SUSAN SMITH TRIALWhen Susan Smith’s story was first broadcast to the public she appeared to be a distraught mother desperate for the return of her two children. But the sympathy she gained quickly faded as the evidence began to show that she was responsible for her sons’ deaths.

Susan Leigh Vaughan was born on September 26, 1971 in Union, South Carolina. She had an unstable childhood. Her father killed himself and she was abused for years by her stepfather. As a result she began to suffer from depression and attempted to take her own life on more than one occasion. This followed her into several up and down relationships, including one she began with David Smith. The two eventually married once Susan became pregnant, but even after the birth of their two boys, their relationship remained rocky and there were indiscretions on both sides.

During one of their separations, Susan began having a relationship with Tom Findlay, who was known as one of the most eligible bachelors in Union. With Findlay, Susan finally believed she would be able to have some stability in her life but, she was mistaken. Findlay did not want the responsibility of a ready-made family; he also wasn’t convinced that their different backgrounds and Susan’s behavior towards other men were suitable for a committed relationship. He sent her a Dear John letter of sorts explaining all this in October of 1994, and Susan would later say that she had never felt so alone in her life.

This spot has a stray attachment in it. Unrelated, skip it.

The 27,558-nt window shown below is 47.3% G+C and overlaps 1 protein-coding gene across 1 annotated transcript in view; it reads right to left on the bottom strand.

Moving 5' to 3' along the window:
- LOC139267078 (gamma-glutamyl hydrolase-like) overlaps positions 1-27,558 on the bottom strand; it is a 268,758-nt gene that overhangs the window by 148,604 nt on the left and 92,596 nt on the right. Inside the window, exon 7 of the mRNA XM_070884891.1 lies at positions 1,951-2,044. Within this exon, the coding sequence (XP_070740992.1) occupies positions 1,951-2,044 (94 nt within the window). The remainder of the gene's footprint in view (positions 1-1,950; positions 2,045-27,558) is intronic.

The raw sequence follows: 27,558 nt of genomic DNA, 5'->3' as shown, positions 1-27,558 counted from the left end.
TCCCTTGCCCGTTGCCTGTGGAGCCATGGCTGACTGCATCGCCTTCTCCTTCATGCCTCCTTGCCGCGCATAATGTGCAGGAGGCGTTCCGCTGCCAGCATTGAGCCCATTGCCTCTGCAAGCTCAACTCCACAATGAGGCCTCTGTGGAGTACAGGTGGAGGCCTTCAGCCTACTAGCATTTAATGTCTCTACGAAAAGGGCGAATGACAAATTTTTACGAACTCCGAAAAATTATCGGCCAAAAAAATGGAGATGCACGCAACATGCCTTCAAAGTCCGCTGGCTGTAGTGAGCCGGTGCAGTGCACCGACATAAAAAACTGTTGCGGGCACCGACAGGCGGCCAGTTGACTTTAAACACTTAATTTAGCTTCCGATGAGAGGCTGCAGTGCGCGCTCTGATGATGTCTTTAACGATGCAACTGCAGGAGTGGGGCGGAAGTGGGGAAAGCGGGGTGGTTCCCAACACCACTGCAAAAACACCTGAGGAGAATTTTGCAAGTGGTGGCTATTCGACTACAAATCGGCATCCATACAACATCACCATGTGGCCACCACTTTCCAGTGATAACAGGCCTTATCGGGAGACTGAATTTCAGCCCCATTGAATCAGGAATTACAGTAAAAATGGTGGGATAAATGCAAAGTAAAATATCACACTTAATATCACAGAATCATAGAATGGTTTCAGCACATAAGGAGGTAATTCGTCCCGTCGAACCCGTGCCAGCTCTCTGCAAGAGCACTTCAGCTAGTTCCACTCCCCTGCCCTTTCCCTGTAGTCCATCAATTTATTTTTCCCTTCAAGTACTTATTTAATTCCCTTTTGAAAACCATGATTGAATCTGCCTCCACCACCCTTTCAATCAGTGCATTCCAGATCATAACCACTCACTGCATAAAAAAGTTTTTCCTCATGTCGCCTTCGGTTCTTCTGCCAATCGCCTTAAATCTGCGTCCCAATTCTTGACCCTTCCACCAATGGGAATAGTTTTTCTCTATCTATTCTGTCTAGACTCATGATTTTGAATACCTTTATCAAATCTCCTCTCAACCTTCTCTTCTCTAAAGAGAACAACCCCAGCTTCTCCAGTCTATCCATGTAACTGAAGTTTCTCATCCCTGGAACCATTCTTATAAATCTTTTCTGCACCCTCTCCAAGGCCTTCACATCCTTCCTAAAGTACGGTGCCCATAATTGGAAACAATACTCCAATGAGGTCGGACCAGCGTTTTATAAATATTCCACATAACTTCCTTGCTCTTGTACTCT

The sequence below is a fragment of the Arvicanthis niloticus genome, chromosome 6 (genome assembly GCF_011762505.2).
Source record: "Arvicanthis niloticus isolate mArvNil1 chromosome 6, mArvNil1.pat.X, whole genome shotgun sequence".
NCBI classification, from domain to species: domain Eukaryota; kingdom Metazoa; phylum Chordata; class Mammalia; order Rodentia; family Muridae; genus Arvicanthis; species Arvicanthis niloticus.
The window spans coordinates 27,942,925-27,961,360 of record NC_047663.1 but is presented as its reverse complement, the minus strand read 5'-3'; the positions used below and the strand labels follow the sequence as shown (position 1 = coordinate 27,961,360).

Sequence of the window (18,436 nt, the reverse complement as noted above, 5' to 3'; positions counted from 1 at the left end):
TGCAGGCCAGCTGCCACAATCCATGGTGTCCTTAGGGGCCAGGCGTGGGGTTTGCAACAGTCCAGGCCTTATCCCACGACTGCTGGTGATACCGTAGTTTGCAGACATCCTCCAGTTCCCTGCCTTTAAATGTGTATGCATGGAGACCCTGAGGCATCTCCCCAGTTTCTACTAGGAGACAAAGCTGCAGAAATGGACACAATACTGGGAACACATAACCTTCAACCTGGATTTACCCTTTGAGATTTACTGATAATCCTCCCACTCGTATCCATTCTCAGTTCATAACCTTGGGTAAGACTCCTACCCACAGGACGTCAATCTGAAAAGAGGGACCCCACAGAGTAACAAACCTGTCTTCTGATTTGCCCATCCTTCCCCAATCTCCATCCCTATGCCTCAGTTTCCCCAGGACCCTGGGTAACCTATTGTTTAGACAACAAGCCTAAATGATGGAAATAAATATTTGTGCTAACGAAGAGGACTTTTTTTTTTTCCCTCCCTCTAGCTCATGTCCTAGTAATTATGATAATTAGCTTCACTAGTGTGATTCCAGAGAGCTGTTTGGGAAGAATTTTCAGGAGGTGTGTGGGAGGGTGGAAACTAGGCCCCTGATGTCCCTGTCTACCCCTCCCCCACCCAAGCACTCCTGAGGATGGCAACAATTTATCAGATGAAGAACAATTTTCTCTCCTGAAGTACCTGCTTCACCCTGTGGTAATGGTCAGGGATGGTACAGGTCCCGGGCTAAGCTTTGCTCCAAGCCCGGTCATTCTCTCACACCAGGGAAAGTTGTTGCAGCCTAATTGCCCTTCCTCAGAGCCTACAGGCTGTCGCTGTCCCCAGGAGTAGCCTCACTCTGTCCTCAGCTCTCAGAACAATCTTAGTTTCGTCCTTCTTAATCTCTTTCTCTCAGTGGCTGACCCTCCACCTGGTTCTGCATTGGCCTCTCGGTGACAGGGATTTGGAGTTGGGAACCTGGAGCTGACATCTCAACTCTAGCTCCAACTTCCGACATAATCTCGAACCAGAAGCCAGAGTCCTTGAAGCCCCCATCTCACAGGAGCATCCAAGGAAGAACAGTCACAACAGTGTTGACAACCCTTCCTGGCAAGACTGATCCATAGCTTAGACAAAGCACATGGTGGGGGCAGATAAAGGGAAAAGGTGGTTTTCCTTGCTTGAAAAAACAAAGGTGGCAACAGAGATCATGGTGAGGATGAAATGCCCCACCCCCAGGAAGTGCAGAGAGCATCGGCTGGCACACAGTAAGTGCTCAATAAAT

On October 25, 1994, a crying Susan was found on the doorstep of a residence near John D. Lake, claiming she had been carjacked and that her sons, three year old Michael and 14 month old Alex, were kidnapped during the crime. For nine days, she and David pleaded with the press for the safe return of their sons, but, to many acquaintances and authorities, something seemed off.

Smith’s story was riddled with holes, and each time she was asked about the incident she changed her story. She took several polygraph tests which were all inconclusive. Many of her friends talked about how Susan kept asking if Findlay was coming to see her, which they found odd for a woman who should be distraught over her missing children.

Nine days of intense scrutiny and media attention prompted Susan to confess. On the night of October 25, she had driven down the road with her two sons in the backseat, feeling lonely and suicidal. She drove to John D. Lake and, originally planning to roll into the lake with the car, she abandoned her plans and got out and watched as the car, in neutral, rolled into the water. She was able to give authorities the location of the car, and scuba divers found it and the bodies of her two young sons. At her trial, her defense team claimed that Susan had dependent personality disorder and severe depression, claiming that her need for a stable relationship with Findlay overcame her moral judgment in committing this crime. She was convicted in July 1995 for the murders, although was not given the death penalty. Since her incarceration, two prison guards have been fired after admitting to sleeping with Susan, which resulted in her transfer multiple times through the prison system. She’s currently serving her sentence at Leath Correctional Institution in Greenwood, South Carolina and is eligible for parole in 2024.


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